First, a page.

Turkish officials have said they have been telling the Cleveland museum that the statue, which is 6 feet 4 inches tall without its head, was stolen in the 1960s during a looting spree at the archaeological site. They have already gotten back several other statues thought to have been from the same location.

In the past year, as part of its investigation into the Turkish looting claims, the district attorney’s Antiquities Trafficking Unit has seized artifacts at the Metropolitan Museum of Art; the Museum of Greek, Etruscan, and Roman Art at Fordham University; and the Worcester Art Museum in Massachusetts.

Turkey’s claim on the statue has hinged in part on persuading investigators that the statue in fact depicts Marcus Aurelius because the stone plinth where they say it had stood is inscribed with that emperor’s name.

The statue had been seized in place at the Cleveland museum under a warrant from New York investigators that was signed by a New York State Supreme Court judge on Aug. 14.

In its filing on Thursday, the museum said that it had bought the statue in 1986 from the Edward H. Merrin Gallery for $1.85 million. The museum provided a bill of sale from the date of its purchase that said it was buying a “Figure of a Draped Emperor (Probably Marcus Aurelius), Roman, late 2nd Century A.D., bronze.”

This article originally appeared in The New York Times.

Today's News

October 21, 2023

An Indian artist who questions borders and the limits on free speech

Kandinsky is the star of Bonhams Impressionist and Modern Art sale in London

Cleveland Museum sues to block seizure of its 'Marcus Aurelius' bronze

New scholarship emerges on folk art masterpiece recently acquired by Independence Seaport Museum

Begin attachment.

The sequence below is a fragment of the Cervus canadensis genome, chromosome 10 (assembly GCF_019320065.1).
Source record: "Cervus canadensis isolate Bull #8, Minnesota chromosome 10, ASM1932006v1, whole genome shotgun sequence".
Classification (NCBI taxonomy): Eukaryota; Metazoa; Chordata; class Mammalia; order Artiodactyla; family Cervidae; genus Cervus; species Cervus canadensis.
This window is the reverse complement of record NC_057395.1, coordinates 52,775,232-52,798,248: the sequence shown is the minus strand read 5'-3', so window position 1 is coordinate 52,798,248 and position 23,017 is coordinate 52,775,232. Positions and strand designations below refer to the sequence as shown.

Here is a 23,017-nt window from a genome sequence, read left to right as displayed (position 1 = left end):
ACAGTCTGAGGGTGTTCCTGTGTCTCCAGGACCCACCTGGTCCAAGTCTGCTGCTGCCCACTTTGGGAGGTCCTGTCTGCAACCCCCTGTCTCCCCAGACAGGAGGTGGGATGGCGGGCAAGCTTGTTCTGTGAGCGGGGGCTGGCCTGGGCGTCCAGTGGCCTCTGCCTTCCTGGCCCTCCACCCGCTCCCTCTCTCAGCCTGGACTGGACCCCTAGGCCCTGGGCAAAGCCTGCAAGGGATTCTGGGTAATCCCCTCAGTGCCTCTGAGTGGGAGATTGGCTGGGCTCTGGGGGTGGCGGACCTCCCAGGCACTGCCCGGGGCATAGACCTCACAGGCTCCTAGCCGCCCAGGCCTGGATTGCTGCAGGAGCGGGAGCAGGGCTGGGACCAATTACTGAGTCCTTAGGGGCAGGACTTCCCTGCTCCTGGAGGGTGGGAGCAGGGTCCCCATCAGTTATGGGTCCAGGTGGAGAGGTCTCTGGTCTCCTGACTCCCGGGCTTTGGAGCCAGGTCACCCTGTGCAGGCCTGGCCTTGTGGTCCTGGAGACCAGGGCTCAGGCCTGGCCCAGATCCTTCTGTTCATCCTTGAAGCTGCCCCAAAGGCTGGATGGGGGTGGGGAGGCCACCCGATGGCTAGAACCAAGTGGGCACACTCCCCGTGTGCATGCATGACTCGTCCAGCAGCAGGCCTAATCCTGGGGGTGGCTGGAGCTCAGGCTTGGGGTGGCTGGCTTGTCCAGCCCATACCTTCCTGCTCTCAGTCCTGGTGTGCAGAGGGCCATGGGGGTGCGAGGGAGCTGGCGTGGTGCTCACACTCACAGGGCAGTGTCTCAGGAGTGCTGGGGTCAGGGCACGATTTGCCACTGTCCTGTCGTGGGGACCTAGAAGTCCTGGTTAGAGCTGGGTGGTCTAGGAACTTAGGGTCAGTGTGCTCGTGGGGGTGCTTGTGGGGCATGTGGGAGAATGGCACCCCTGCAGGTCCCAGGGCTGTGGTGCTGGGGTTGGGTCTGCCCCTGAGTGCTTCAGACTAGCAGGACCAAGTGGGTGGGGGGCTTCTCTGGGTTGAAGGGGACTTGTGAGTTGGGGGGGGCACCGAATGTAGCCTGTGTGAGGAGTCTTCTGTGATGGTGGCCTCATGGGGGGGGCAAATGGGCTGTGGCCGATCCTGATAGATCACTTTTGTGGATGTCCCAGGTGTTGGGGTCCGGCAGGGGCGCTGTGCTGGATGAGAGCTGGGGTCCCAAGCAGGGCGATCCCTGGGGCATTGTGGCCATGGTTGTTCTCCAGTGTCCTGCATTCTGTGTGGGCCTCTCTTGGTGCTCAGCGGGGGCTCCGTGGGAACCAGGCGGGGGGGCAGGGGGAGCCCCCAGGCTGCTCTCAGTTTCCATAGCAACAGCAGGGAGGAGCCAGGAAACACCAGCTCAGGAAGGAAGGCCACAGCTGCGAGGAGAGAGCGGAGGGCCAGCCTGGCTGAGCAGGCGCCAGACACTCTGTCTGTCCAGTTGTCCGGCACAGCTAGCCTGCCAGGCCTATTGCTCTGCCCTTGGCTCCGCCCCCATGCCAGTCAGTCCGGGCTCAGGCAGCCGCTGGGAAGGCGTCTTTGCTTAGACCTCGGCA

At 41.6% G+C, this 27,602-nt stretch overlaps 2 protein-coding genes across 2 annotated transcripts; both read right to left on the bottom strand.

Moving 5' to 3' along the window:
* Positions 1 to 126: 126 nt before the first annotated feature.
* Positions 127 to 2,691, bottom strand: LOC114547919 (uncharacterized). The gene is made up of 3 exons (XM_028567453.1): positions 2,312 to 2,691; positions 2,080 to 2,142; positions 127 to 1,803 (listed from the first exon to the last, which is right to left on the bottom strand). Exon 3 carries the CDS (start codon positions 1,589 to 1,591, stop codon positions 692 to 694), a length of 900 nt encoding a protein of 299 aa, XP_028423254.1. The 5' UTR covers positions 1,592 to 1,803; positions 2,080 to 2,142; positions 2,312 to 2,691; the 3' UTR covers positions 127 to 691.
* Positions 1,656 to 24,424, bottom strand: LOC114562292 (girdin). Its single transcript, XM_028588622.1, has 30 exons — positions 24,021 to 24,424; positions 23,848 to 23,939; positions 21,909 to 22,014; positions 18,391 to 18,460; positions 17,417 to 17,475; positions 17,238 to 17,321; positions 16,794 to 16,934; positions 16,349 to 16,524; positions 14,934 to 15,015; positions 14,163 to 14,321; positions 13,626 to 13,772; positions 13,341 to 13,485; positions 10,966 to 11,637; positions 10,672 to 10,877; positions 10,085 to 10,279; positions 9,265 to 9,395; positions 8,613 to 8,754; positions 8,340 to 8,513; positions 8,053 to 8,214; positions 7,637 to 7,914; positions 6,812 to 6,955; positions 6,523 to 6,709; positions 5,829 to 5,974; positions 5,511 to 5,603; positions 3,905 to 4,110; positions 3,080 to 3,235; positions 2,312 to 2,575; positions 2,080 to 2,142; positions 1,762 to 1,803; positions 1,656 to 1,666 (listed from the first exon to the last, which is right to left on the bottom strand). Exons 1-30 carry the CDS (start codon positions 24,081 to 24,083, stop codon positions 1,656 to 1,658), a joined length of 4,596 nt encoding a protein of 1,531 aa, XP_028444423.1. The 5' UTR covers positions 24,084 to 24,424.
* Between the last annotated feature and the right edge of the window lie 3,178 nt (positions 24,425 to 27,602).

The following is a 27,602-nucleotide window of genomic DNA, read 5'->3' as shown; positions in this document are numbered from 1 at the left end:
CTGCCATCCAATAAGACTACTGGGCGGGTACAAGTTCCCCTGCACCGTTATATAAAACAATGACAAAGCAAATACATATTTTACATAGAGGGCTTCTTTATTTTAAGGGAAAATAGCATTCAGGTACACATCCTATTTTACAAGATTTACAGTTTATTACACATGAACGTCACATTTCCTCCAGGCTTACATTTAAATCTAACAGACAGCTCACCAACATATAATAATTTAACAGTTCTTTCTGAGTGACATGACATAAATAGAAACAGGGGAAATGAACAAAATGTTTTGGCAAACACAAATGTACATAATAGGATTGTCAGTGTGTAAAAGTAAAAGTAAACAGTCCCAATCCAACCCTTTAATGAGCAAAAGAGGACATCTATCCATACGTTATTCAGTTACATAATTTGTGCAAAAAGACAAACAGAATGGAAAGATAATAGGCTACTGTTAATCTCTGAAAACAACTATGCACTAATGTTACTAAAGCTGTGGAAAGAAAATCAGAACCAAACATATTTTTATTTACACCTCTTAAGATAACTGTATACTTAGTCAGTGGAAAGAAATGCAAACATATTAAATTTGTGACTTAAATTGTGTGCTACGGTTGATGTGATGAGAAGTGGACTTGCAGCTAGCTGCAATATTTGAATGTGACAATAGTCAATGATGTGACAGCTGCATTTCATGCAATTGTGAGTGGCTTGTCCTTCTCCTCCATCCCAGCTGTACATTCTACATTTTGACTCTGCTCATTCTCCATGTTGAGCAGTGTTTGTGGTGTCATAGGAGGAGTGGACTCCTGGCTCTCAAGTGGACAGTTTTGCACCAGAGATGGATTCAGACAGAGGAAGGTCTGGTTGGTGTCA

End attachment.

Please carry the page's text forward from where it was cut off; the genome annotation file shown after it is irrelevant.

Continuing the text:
Top-shelf selections await at Quinn's Rare Books auction, October 26

Photography's ancient history engaged with modern painting by Abelardo Morell in 'New Ground'

Lyman Allyn exhibition explores recent work by Elizabeth Enders

Morphy's returns to Las Vegas auction of antique coin-op and gambling machines + advertising and store antiques

Opening in Los Angeles! Cole Sternberg's 'a forest of thoughts in quick succession'

Carpenters Workshop Gallery opens first solo exhibition of Polish artist Marcin Rusak in Paris

Gold medal award from Trinity College Dublin sells for record price at Noonans

Two women's collections to be offered at Avignon Auction House

Magnificent world map stars in Bonhams Islamic & Indian Art sale

Vincent Patrick, chronicler of hustlers and mobsters, dies at 88

Young applied artists award goes to Lisa Juntunen Roos

'Walter Quirt: A Legacy of American Painting' exhibition of artist's work to connemorate 121st birthday

Famed folk-art castle near L.A. to be preserved, led by Page & Turnbull and historic society

Statewide Tarnanthi Festival returns with survey exhibition of Western Aranda artist Vincent Namatjira

World Heritage Site debuts an exclusive 'American Icons: Wright and O'Keeffe'

Third solo show with Abstract Expressionist painter Judith Godwin exhibited at Berry Campbell

New exhibition curated by Gibbes Museum of Art to explore queer influence on Charleston Renaissance

'Is it alive?' The TextielMuseum presents the dynamic future of textiles and technology

Buying Aluminum Patio Furniture: A Complete Guide

Why Adults Should Consider Investing in a Fat Tire Electric Bike

Creating Your Own Universe: A Deep Dive into Customizing Action and Vinyl Figures

Museums, Exhibits, Artists, Milestones, Digital Art, Architecture, Photography,
Photographers, Special Photos, Special Reports, Featured Stories, Auctions, Art Fairs,
Anecdotes, Art Quiz, Education, Mythology, 3D Images, Last Week, .


Ignacio Villarreal
(1941 - 2019)
Editor & Publisher: Jose Villarreal
Art Director: Juan José Sepúlveda Ramírez
Writer: Ofelia Zurbia Betancourt

Truck Accident Attorneys
Accident Attorneys

Royalville Communications, Inc
Founder's Site. Hommage
to a Mexican poet.

The First Art Newspaper on the Net. The Best Versions Of Ave Maria Song Junco de la Vega Site Ignacio Villarreal Site Parroquia Natividad del Señor
Tell a Friend
Dear User, please complete the form below in order to recommend the Artdaily newsletter to someone you know.
Please complete all fields marked *.
Sending Mail
Sending Successful